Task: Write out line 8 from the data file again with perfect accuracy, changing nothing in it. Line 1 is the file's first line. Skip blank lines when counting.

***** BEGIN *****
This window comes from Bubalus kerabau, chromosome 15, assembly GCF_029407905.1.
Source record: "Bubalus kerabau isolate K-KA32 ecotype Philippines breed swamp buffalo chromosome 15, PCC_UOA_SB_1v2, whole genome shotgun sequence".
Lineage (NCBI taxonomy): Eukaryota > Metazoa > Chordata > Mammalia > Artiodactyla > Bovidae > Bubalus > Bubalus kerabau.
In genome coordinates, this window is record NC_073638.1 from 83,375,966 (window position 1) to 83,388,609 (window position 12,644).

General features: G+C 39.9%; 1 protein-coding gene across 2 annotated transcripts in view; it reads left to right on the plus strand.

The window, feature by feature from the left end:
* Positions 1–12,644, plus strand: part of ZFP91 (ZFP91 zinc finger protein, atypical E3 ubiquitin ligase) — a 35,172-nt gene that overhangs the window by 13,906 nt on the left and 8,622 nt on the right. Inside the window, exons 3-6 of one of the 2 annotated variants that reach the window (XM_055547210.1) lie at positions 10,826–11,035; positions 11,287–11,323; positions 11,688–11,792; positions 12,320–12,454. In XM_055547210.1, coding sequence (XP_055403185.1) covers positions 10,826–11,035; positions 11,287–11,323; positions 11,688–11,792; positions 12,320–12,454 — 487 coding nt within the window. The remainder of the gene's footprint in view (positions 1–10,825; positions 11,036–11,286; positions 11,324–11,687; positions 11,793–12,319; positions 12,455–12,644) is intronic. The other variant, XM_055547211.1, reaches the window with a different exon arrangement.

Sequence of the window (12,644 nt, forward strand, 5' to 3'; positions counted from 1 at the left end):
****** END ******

Sequence of the window (12,644 nt, forward strand, 5' to 3'; positions counted from 1 at the left end):